Seven years in the making: a deep dive into Djakarta Warehouse Project’s history and Indonesia’s thriving electronic music scene
Believe it or not, Indonesia’s value as a prominent Southeast Asian nation lies in much more than the volcanoes, tropical rainforests, or Bali’s iconic beaches that attract tourists from across the globe. A short history lesson for readers: Indonesia is a gargantuan archipelago of around 17,500 islands, so much so that flying from one corner to the other – from North Sumatra to West Papua – would require over 12 hours of flying time. As of 2014, the country’s population was projected to be 254 million – compared to a population of 318 million in the United States.
Positioned on the Pacific Ring of Fire, Indonesia is home to about 150 volcanoes and a number of tropical rainforests that uphold the world’s second highest level of biodiversity, trailing closely behind Brazil. But perhaps most unique about Indonesia is its extreme cultural diversity; there exist upwards of 300 ethnic groups throughout the country. Simply put, the Southeast Asian nation is a melting pot brimming with hundreds of different customs, values, religions, and overall identities. Why, then, has Indonesia’s electronic music scene been relatively weak up until recent years?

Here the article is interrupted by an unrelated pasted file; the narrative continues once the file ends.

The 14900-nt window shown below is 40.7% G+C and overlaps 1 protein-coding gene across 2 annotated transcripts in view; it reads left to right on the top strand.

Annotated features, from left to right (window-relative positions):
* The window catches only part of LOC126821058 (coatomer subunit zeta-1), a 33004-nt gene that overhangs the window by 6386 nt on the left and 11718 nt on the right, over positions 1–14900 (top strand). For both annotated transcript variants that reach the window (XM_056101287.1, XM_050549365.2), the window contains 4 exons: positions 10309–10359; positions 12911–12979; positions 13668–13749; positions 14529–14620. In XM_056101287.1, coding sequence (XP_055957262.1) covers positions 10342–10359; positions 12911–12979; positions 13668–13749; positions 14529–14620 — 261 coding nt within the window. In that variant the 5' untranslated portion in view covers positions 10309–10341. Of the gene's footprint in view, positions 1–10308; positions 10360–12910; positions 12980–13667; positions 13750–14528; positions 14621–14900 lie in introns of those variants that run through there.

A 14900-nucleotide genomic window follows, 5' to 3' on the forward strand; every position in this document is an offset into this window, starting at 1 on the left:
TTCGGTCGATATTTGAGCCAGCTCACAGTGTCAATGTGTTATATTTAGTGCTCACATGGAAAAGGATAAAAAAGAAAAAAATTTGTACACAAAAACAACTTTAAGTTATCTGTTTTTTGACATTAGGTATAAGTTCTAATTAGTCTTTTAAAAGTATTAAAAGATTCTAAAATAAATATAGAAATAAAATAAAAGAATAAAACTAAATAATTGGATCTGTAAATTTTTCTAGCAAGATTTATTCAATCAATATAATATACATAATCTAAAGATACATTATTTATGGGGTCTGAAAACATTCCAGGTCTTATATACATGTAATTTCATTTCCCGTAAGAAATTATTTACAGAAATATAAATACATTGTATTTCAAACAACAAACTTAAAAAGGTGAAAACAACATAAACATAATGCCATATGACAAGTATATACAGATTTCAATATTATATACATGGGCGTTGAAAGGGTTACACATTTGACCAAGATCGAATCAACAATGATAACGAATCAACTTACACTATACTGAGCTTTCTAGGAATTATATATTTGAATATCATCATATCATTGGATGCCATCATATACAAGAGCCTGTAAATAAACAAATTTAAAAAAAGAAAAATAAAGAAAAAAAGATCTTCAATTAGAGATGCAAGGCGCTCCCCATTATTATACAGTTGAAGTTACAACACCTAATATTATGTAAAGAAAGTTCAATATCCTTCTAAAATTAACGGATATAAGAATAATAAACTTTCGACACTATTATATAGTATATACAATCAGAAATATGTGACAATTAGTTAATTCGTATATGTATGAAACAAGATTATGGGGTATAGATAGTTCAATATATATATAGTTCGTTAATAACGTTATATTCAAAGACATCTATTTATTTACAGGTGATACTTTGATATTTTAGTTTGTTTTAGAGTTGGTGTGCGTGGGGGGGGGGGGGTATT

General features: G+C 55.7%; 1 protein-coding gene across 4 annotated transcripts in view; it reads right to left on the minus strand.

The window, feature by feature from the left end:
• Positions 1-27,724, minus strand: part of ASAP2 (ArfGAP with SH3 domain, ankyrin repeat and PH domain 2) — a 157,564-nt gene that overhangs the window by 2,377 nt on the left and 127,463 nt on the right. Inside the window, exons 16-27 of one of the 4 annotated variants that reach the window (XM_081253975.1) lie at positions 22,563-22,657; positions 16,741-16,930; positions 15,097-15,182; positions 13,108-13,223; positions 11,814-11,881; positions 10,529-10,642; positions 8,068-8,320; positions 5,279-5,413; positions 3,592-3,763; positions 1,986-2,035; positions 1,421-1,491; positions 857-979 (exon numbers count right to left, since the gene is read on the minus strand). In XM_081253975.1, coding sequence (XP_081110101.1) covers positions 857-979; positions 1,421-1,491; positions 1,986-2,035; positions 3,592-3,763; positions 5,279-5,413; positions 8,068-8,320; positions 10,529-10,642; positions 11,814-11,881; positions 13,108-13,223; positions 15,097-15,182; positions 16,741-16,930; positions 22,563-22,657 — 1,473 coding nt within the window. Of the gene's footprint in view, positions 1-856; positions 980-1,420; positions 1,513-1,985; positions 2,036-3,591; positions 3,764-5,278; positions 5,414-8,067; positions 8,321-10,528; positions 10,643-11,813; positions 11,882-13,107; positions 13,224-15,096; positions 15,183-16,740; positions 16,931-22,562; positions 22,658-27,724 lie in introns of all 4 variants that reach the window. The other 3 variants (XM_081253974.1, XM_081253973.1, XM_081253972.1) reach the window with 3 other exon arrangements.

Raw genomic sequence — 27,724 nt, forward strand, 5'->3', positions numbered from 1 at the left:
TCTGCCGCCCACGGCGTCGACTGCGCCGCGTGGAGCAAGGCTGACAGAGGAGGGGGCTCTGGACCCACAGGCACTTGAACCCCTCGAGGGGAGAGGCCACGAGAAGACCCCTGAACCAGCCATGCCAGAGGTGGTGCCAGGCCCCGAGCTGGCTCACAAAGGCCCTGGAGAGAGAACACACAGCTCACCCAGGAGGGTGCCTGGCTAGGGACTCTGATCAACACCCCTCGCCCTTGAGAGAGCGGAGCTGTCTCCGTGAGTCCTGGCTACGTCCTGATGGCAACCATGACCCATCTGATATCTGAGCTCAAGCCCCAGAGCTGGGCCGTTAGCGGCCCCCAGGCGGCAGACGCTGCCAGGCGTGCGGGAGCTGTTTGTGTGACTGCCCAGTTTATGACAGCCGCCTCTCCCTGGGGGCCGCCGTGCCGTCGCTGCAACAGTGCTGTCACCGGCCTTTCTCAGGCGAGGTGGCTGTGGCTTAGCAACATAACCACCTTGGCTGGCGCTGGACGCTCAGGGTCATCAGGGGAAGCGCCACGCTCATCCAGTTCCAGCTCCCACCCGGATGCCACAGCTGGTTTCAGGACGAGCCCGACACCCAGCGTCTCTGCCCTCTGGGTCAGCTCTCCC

“Now that we are in the digital media era, whatever happens in Europe or America somehow affects us in Southeast Asia, especially in Indonesia,” says Christian Rijanto, co-founder of Ismaya Group. “I think the growth of dance music in the region has been quite significant for the last few years…the dance music industry is widely becoming mainstream. Artists tend to collaborate with pop stars and such. It is always a good reference to look up to those who made it in the US or the UK, but we also always choose what we believe can and will work within our market.”